The documents accompanying an application for winding up will include a copy of the creditor’s statutory demand and the judgment relied on. The judgment will have a Court heading on it describing the Court it was issued from, a claim number, and the parties concerned with that claim. Are you familiar with those Court proceedings, or is that the first time you became aware of them? Is this the first time you saw the creditor’s statutory demand? If not, what were the circumstances in which your company received it?

Does your company owe the creditor money?

If you are not familiar with the Court proceedings or judgment, check your company’s records to see if you have ever had any contact with the person or company who issued the application for winding up and the creditor’s statutory demand. Situations have arisen where the wrong company has been sued for a debt because they have a similar name or ACN to the actual debtor.

If your company has dealt with the creditor before, according to your own records and understanding, did your company still owe them any money? If there was a balance owing to the creditor, was there another reason your company had not paid it? Did they owe your company a similar or larger amount of money?

Is the amount claimed overstated?

Check your company’s records to confirm whether the amount being claimed by the creditor in their judgment for the claim amount is the same as the balance you thought was owing. Has the creditor claimed in excess of what you thought was owing?

Your company may have these options

As you can see, there are many important considerations to be examined before deciding how to respond to an application for winding up. Investigating these considerations and gathering information to identify any errors in the application takes time. We therefore urge you to consider those matters as soon as possible as they will determine your company’s options to respond to the application for winding up.

In broad terms, your company’s options are:

Pay the claimed amount

To pay the amount claimed in the application for winding up before the hearing

Settle the amount

To arrange with the creditor who filed the application to pay off the amount claimed and adjourn the hearing while that occurs

Apply for an adjournment

To apply to the Court to adjourn the hearing of the application for winding up

Apply for a dismissal

To apply to the Court to dismiss the application for winding up

If the information in the application for winding up is completely accurate, the first two options are the appropriate ones for you to consider. If your company does not currently have the financial means to pay the full amount claimed, and the creditor will not agree to an informal arrangement to settle that amount, several formal options may be available to your company under the Corporations Act to achieve that outcome. The Act has ‘safe harbour’ provisions, the voluntary administration process, and trading through corporate cashflow difficulties under a deed of company arrangement as options that may avoid your company being placed into liquidation.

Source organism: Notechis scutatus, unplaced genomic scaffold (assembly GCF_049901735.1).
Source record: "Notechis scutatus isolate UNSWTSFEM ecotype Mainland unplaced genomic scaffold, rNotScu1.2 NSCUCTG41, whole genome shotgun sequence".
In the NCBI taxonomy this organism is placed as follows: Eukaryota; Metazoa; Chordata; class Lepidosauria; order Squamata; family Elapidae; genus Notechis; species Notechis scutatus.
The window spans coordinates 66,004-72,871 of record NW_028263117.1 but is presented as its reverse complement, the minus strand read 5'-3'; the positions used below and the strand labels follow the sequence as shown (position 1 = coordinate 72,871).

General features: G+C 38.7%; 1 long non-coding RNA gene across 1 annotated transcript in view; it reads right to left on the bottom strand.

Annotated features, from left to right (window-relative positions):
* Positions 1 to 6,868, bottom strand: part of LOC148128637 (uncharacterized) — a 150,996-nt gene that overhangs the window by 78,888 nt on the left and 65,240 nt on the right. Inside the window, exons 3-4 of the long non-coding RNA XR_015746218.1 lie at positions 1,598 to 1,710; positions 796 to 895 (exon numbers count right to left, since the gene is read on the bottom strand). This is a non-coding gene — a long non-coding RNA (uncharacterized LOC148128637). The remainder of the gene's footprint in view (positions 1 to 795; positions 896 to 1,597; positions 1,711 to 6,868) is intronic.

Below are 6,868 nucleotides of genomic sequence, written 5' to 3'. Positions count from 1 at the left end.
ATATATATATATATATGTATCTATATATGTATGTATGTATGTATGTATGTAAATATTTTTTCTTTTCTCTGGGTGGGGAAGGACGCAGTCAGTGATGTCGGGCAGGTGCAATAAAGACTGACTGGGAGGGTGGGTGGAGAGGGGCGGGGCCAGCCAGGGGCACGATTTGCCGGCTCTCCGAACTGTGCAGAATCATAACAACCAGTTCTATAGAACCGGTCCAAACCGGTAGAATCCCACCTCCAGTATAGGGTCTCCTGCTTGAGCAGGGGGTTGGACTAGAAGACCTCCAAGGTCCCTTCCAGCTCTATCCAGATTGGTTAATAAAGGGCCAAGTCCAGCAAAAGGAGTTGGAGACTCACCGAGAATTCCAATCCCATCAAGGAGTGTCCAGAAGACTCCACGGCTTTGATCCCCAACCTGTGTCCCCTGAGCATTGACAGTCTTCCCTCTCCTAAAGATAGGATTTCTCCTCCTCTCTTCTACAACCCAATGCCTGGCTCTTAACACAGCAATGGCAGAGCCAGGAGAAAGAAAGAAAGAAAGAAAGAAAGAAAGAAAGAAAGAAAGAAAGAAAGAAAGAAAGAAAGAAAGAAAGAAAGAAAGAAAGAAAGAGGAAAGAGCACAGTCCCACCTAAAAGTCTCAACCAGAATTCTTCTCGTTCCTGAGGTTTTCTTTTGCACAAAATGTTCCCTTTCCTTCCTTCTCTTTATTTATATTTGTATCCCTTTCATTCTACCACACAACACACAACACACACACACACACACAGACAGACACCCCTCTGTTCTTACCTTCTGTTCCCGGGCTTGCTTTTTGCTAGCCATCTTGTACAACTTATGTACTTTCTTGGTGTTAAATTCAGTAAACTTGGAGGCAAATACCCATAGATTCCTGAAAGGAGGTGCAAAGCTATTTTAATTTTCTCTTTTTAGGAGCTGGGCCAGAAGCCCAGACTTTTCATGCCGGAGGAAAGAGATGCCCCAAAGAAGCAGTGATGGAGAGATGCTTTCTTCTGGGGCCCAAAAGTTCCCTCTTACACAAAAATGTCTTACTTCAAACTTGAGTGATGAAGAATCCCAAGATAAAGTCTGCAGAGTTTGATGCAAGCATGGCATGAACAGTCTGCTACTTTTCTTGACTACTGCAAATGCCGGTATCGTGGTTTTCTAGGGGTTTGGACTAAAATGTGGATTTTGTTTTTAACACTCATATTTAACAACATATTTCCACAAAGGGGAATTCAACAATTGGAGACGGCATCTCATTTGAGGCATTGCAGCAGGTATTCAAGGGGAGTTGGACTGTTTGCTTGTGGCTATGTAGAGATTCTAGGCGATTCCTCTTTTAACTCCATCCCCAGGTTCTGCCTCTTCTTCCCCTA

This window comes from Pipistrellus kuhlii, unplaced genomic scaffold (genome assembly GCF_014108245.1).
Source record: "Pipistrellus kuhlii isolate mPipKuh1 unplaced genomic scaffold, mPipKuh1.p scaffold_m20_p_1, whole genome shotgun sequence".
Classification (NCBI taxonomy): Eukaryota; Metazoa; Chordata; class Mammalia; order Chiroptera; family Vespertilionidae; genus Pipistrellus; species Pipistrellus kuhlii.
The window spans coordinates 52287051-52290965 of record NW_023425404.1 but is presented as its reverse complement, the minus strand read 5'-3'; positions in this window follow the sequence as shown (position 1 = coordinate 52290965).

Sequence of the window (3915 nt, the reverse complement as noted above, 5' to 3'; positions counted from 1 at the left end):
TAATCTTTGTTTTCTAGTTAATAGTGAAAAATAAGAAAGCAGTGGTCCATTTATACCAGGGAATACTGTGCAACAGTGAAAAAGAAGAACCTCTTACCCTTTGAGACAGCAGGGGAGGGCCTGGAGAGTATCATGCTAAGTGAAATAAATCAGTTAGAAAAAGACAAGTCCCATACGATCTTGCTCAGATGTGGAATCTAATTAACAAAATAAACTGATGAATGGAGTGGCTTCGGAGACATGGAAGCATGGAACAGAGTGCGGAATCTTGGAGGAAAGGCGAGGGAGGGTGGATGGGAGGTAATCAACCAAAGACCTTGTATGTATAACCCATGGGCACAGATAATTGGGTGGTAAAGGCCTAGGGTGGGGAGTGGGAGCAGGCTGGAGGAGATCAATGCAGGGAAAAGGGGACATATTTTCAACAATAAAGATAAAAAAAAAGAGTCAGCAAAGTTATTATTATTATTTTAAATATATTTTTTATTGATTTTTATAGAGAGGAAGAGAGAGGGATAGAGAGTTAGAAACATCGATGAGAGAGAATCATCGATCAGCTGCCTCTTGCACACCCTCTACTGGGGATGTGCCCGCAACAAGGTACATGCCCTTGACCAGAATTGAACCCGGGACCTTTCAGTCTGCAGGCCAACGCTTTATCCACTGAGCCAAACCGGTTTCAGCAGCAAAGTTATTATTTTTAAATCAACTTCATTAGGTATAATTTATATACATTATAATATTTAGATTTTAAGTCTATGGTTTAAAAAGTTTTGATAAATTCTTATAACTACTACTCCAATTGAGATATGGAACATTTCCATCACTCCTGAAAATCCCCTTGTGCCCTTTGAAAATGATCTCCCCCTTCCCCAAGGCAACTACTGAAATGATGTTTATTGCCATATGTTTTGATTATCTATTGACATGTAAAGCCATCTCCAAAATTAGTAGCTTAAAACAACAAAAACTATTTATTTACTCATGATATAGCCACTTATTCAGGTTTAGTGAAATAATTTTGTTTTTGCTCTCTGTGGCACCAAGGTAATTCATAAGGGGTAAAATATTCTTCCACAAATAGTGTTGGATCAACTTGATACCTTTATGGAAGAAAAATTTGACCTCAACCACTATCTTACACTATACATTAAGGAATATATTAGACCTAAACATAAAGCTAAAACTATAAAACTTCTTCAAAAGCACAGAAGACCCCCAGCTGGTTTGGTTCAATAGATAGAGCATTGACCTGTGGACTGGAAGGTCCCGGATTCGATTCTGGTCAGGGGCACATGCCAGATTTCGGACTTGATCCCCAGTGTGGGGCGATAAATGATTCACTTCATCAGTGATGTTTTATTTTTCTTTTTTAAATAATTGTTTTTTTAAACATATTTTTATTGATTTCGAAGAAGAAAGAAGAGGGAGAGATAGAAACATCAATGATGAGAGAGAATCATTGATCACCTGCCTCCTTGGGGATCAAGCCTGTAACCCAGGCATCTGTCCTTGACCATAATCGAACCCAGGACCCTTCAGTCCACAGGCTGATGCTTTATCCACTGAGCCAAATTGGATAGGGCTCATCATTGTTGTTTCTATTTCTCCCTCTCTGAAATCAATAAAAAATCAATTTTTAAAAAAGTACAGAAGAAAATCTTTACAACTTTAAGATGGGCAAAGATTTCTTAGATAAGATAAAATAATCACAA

It may well be that your company intends opposing the application for winding up on some of the grounds described above but requires more time to prepare its case. It may also need more time to negotiate an outcome with the creditor or is awaiting the outcome of Court proceedings related to the creditor’s debt. In those situations, your company may be able to obtain an adjournment of the hearing date from the Court. An application for an adjournment will need to be supported by affidavit evidence prepared by a lawyer experienced in insolvency law. If this is not done correctly and an adjournment is refused your company could be wound up at the first hearing date.  

Similarly, if your company intends opposing the application for winding up on any of the grounds set out above, it is essential that your company engages the assistance of an experienced insolvency lawyer to assist it in having the application dismissed.

The most persuasive grounds a company can rely on to have an application for winding up dismissed is to prove to the Court that it is solvent. Liquidation is a legal process for the administration and winding up of a company’s affairs. Therefore, if your company wishes to continue to trade and is not insolvent, this needs to be demonstrated to the Court.

Balance sheet solvency is not enough, i.e. an excess of assets over liabilities. The test of solvency is for a company to be able to demonstrate that it is able to pay its debts as and when they fall due. Sufficient assets to cover those debts may not be enough to prove solvency to a Court if those assets cannot be readily sold to pay creditors. To prove solvency the Court needs to be shown, by affidavit evidence, all relevant material with respect to the company’s financial affairs so that it can make its judgment based on the actual facts and circumstances of the company’s financial position.                     

Insolvency is a technical and complex area of law and you should seriously consider obtaining legal advice if you believe that there may be grounds for your company to oppose the application for winding up your company has received. Doing this may well be the difference between achieving a just outcome for your company and its members and a winding up order being made against it placing it into liquidation.

Important to Note

If the creditor’s statutory demand you received prior to the application for winding up being filed was issued before 25 March 2020, you only had 21 days from the date you received it to apply to set it aside.  

However, if the creditor’s statutory demand was issued from 25 March 2020, then you have six months to apply to set it aside. This extension is part of the Federal government’s Coronavirus Economic Response Package Omnibus Act 2020 but is a temporary package. 

The changes under that Act were originally for a 6 month period but on 7 September 2020 regulatory extensions such as this were further extended by the Federal government until 31 December 2020.

Contact Gibbs Wright Litigation Lawyers

If you have recently received an application for winding up and require assistance to urgently assess its ramifications for your company, one of our experienced team of solicitors will be happy to help you. Contact Gibbs Wright Litigation Lawyers today for a free and confidential initial consultation to explore your options and legal rights.

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The content of this publication is intended as general commentary only and may not be suitable or applicable to your personal circumstances. It is not intended to replace independent legal advice. You can contact us at our Brisbane Office for a free consultation on a range of litigation matters on (07) 3088 6364.